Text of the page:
Office Desk Afternoon Slump

Remember when you were a kid and you used to hate the mandatory nap times imposed upon you by your parents or kindergarten teacher? Well, I do, and it’s funny to think about how now as an adult, on just about any day of the week, an afternoon nap would be a true God sent if I could ever fit one in. It seems that every day around 3:00 p.m., almost like clockwork, my mind starts to wander, my ability to focus wanes, and all I can think about is how nice a strong cup of coffee or quick power nap would be.

Unfortunately, there is no nap time scheduled at my office, so I was forced to start looking into what I could do to manage this daily dip. When doing research online, however, everything I found talked about managing external factors like sleep or diet. And while there is certainly value in this approach, it brushes over the real cause of the slump I was feeling. After all, there is a reason that it shows up every day at the same exact time.

Why Does Our Energy Dip in the Afternoons?

My first thought was that it had to do with eating too large of a meal at once. Much like the tired feeling your get after a nice big dinner, I wondered whether the size of my meal was to blame for the slump I experienced. However, after a bit of experimentation, I discovered that even if I skipped lunch, I still had that lethargic feeling. In fact, studies have shown that the state of sleepiness I felt would occur whether I ate around lunchtime or not.

This is when I discovered that the source of my afternoon lethargy I experienced was simply a part of my body’s inner-workings. I learned that in any 24-hour period, it’s reasonable to expect alertness levels to drop twice. The first would be during the early morning around 3 a.m. and the second would come again 12 hours later. Which, as you might have guessed it, is right on target for my afternoon dip!

Making the Best of Your Body’s Natural Cycle

So now knowing that the dip is normal, there is one critical thing we can manage so its effects don’t completely destroy our productivity: boredom.

Looking again at scientific research, one study found that subject who were extremely bored during the afternoon time took a lot longer to react to various stimuli that their counterparts who were engaged in an interesting environment. This tells us that avoiding monotonous tasks during the afternoon can work to our advantage. To illuminate this point, a study performed at the University of Texas showed that the occurrence of traffic collisions peaked at a time that coincides exactly with this afternoon dip. Even more interesting is that the same study showed another peak around 3 a.m., which is the other time we know this slump occurs.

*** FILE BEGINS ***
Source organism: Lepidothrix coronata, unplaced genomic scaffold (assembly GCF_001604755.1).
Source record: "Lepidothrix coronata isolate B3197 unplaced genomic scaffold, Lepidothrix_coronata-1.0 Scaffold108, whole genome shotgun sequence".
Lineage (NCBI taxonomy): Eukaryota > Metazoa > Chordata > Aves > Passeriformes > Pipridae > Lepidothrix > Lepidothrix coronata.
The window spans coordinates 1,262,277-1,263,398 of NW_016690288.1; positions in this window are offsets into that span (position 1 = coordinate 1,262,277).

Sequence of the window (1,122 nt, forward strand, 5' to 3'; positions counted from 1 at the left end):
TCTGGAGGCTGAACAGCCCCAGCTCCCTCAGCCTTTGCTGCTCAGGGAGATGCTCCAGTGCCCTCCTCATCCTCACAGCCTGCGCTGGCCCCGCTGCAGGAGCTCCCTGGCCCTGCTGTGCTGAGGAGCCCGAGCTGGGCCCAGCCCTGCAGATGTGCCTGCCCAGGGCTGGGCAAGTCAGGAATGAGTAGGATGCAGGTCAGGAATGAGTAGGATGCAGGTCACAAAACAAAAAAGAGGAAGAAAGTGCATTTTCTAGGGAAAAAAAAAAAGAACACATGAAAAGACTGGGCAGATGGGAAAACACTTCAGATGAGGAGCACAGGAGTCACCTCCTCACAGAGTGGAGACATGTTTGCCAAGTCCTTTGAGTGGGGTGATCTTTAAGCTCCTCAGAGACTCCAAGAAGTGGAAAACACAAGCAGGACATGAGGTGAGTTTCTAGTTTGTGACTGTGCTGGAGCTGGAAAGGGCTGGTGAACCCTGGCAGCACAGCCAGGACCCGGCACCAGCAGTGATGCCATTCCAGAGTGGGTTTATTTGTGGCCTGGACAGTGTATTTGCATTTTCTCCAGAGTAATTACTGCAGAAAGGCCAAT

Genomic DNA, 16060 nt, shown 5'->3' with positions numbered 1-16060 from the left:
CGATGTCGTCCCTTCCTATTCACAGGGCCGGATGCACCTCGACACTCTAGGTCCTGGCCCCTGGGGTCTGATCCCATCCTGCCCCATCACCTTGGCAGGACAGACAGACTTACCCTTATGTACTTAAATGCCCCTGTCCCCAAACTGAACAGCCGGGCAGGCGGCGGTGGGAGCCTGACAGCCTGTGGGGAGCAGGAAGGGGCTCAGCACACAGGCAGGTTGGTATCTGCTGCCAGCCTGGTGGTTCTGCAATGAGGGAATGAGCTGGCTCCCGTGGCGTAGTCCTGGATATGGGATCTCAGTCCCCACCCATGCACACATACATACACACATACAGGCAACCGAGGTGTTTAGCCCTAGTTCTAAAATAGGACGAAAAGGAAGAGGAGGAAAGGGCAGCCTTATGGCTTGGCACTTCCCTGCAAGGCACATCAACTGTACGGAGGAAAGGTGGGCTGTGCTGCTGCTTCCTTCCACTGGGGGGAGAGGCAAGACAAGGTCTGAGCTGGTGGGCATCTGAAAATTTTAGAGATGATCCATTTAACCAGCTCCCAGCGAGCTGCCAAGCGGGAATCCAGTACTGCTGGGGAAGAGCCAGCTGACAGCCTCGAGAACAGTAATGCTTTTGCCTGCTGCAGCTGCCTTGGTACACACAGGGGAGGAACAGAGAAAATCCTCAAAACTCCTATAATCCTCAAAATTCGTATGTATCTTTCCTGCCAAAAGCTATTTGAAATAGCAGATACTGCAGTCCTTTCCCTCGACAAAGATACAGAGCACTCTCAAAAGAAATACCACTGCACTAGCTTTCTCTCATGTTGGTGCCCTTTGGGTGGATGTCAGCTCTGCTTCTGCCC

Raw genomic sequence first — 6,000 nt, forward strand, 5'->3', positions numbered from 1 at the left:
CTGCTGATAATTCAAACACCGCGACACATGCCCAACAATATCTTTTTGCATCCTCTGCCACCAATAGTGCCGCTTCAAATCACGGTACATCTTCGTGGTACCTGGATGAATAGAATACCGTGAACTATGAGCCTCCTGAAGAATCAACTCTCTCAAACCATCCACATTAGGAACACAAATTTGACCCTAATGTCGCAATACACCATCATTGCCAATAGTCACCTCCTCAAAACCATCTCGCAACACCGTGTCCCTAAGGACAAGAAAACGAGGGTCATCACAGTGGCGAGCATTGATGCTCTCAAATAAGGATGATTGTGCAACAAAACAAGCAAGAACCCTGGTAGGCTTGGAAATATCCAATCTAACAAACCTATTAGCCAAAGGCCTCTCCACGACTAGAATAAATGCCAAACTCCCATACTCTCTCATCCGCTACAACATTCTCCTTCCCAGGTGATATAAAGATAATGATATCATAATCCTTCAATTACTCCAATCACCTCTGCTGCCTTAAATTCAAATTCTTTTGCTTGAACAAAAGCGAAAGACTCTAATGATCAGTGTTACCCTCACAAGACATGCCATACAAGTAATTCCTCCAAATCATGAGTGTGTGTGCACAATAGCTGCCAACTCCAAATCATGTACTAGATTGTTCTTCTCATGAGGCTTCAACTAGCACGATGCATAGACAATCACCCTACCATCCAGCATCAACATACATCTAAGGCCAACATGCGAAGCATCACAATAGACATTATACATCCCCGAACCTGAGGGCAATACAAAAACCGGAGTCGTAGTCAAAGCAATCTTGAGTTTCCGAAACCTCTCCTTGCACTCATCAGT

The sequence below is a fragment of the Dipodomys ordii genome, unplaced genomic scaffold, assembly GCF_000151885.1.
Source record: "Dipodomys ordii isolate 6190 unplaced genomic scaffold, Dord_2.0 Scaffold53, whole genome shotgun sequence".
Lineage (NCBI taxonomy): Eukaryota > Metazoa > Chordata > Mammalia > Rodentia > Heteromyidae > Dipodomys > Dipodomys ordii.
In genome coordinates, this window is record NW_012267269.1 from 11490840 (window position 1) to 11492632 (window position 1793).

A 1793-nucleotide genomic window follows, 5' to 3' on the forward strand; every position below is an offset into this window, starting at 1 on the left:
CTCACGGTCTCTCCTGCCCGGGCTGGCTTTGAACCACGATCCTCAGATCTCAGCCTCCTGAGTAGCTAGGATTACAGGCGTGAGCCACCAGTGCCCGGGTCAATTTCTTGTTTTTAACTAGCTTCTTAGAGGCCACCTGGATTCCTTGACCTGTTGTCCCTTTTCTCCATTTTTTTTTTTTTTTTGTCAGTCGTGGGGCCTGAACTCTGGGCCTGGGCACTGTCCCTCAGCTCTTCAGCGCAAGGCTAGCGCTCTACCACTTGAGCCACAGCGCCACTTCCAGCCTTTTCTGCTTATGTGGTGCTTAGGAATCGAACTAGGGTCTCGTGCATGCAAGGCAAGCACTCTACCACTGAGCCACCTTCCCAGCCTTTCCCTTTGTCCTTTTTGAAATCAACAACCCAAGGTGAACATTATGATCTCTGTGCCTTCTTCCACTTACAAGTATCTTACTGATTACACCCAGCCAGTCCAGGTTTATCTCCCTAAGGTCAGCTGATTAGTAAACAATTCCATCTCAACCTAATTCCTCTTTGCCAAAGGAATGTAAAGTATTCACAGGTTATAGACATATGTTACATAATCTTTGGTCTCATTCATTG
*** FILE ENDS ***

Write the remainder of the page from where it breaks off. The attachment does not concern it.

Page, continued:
So, what does this mean practically speaking? My first rule is to avoid all uninteresting items on my to-do list after lunch. If I have to, I will shift things around in my day just to keep me on my toes and prevent things from getting boring. Keep in mind, that the type of environment you work in will obviously play a part here. If you are a firefighter, for example, you might have a little trouble relating. Following this one rule has worked wonders for me and largely solved the problem. Occasionally, it does fail me, so I have developed a few other tactics for my arsenal. On days where the boredom is extremely pronounced, I will combine a few of them for a potent boredom fighting punch!

Interacting with Other People

Grabbing a coworker or another person for a quick chat is a great way to not just prevent boredom but also keep my mind from wandering back to dreaming of that power nap. The research backs this up as well. A 2008 study demonstrated that conversing keeps us engaged and is an invaluable tactic for fighting off sleepiness, especially while performing routine and boring tasks.

Take it Outside

This is a well-known trick that is also supported by research. Just like chatting and laughing with another person, taking a quick 10-15 minute walk outside instantly makes me feel more present and engaged. The energy then carries over as I come back to my work. As an added bonus, this kind of activity can improve the quality of sleep you get at night, too.

Getting Some Light

In my experience, just standing in a sunny window for a few minutes can be rejuvenating and expose you to enough light to make a difference. Another study that took place in 2006 suggested exposure to natural bright light indoors as a strategy to combat afternoon sleepiness. People that participated in this study were significantly more alert after sunlight exposure and performed better in assigned tasks.

Other Alternatives

Just in case this wasn’t clear, I’m not against naps. They just don’t fit into my schedule and I’ve met plenty of people who this is also true for. If you can sympathize with my afternoon dip, then I hope at least one of these ideas will be useful to you at some point down the road. The idea was to show you that naps aren’t a must, and that other options do exist. Thankfully, for those of us that aren’t able to nap, there is a ton of research going on covering even more interesting solutions, like how chewing gum can keep us more alert when napping or espresso shots aren’t an option. I look forward to the results on that one!

Remy BernardGuest Blogger: 
Remy Bernard
Owner and Editor at Miss Mamie’s Cupcakes

A baker, chef and writer, Remy started as a way to deepen and spread her passion for making delicious food. She can also be found on Twitter, Pinterest and Facebook.

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